Remember, all you have to do is make it a little more difficult. They want to get in and out quickly! They are not wanting to spend any length of time getting into your house. So, get a little quickcrete and build a little concrete housing for a lockbox. It doesn’t have to be an expensive lockbox. The concrete will ensure that the intruder can’t cut it open. He can’t get the cutters around a lockbox that is set in concrete.
He could only get in if he knew the combination.
Do not buy any type of outdoor security equipment! It could delay the intruder’s big boat purchase.
Or, to not participate in his boat purchase, consider acquiring a simple piece of outside security equipment. Or more if your budget can handle more. This would further deter a person wanting to violate your family and your home.
Remember, the first tip (keeping outdoor lights on) will keep most of these butt heads at bay. But an added level of protection from an intruder ever even trying to enter your home is to have a couple of outdoor cameras. They don’t have to be the expensive ones, nor do you need a monthly contract with anyone.
There are great products that do have monthly fees, but especially when trying to do this on a budget, the DIY, affordable cameras with no monthly fees will
definitely do the job. (And shhhh! ….one possible nuance to this tip is to buy a couple of simulated or decoy cameras…. (you’ll also see many other cameras and lighting options at that link) It’s one more thing these scumbags don’t want to risk: being caught on camera)
Check out some of the reviews on smart floodlight cameras and spotlights that are both motion-activated that will send the fine fella running with one hand cupping his backside and the other trying to block the bright light that has suddenly blinded his sorry butt! Meanwhile, the onboard camera was activated just as the lights were by the motion detector and it is all crystal clear, in high resolution for you to review and/or to submit to the local authorities if needed. One thing is for sure, your home is no longer on his radar.
Get a dog, preferably at least a medium-size one who will bark when anyone approaches your home or yard. The same interviews with former burglars and intruders that confirmed that outside lights were a great deterrent, also indicated that a noisy and potentially threatening dog was also an item to help an intruder narrow down on the list of homes he may attempt to invade. Plus, dogs are just great anyway! No need to elaborate on this tip. I think we are already familiar with the benefits of having a watchdog.
By the way, those who are concerned with having cameras with motion detectors and a dog who might set it off, worry no more! Most of the systems we review are smart products that can distinguish between an animal and a human. See our reviews on The Best Indoor Security Cameras and the one on the SimCam AI Smart Cameras. These are great products that are reasonably priced.
Tips In the Event An Intruder Does Breach Your Walls
Since I believe we are all on the same page at this point and not wanting to buy this hardly-working gentleman a new boat, we’ll just continue in that vein. This second set of tips will help you to always be prepared in case a jerk-wad burglar does get into your home. Let’s be proactive!
Here are things TO DO to be prepared for the unfortunate event that a scum-sucking leach of a creature was to make it inside your home:
Buy at least a minimal do-it-yourself (DIY) indoor security system.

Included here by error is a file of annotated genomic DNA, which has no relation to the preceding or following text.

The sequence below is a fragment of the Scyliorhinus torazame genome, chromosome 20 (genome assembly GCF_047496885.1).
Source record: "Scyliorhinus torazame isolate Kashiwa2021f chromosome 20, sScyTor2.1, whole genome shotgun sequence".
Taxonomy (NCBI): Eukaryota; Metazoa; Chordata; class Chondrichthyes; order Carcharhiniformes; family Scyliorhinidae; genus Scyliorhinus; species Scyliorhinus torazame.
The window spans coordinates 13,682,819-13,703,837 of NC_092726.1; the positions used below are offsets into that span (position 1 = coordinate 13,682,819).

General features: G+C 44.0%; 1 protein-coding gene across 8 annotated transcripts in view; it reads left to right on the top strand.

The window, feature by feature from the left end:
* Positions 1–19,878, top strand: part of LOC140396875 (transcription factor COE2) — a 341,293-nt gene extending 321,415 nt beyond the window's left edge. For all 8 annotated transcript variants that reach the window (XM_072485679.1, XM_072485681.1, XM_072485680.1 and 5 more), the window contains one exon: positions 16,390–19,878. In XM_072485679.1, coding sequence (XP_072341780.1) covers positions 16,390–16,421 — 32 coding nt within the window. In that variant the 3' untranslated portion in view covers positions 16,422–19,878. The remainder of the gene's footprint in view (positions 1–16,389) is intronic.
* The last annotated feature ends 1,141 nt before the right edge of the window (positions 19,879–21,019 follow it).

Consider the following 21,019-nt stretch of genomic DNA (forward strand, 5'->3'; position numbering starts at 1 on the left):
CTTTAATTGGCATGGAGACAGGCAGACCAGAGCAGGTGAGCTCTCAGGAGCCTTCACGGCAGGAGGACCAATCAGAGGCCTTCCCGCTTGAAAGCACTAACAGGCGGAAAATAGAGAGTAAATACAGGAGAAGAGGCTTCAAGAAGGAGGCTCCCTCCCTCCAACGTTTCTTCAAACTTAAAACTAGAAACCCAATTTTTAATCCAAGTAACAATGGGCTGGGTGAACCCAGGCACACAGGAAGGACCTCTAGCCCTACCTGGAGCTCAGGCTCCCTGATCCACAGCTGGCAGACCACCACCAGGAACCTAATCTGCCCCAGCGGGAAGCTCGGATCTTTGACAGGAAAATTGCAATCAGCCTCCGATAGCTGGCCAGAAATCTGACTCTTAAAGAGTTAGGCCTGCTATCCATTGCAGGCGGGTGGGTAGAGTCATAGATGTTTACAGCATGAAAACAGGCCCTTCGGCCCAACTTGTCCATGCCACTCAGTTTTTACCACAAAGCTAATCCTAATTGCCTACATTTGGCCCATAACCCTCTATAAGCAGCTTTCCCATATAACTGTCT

So, you forgot to turn on the outside lights before going out to dinner, and for whatever reason, this guy makes it inside. But thank the heavens above, you had invested in a minimal security system including sensors on doors and windows and a motion detector for the main part of the house.
All of the components are connected (usually wirelessly via WiFi, but wired is available too) to a 100dB alarm (or approx.) that will blare out bringing attention to your home and will also fill his pants with crab food. When that happens they do not look to grab anything except their own things (well, and in this case, his butt) to minimize any possible evidence left behind (Hopefully for him nothing leaks out! That would be DNA evidence that some sorry soul would have to evaluate in a lab downtown!)
Remember, he doesn’t want to do anything but get in and out, unseen and unheard. But now, he’s been heard. At least he will do nothing but assume so, and will likely be correct. Plus, he has soiled, black DUNGarees to wash, and a driver’s seat to disinfect! (Gag) He won’t wait to see how long it takes for the local authorities to show up on the scene.
Do not leave an alarm keypad in a place where a potential intruder can watch you disarm your alarm. And, yes, many of them do stake these things out.
One idea is to place a dummy keypad by the entry door and the real one in a less conspicuous place. You should always punch in some fake digits on the decoy pad before leaving or when entering the home. People put them by the main door because there are only a few seconds to arm or disarm a system before the alarm is triggered. But it’s plenty long enough to walk into a room or a spot not visible from a window.
Also, most systems will allow you to set the time to whatever works for you. So, walk in, punch in fake numbers on the artificial pad, go to “the bathroom” and turn your system off. Or, turn it off from your key fob if one came with your alarm system.
Talk about a frustrated intruder (poor thing!) who thinks he is brilliant in cracking the code only to find the code he has ain’t it! (Always use the same wrong code on the fake pad to keep it all looking legit in case he’s watching)
One other piece of info to be aware of is that many intruders use a simple system to crack your code. The first digit on the keypad is always the dirtiest one, the second is second dirtiest, and so on. It isn’t a perfect system for them, but it has proven to be extremely effective. So, keep the real keypad clean. Wipe it down on a regular basis.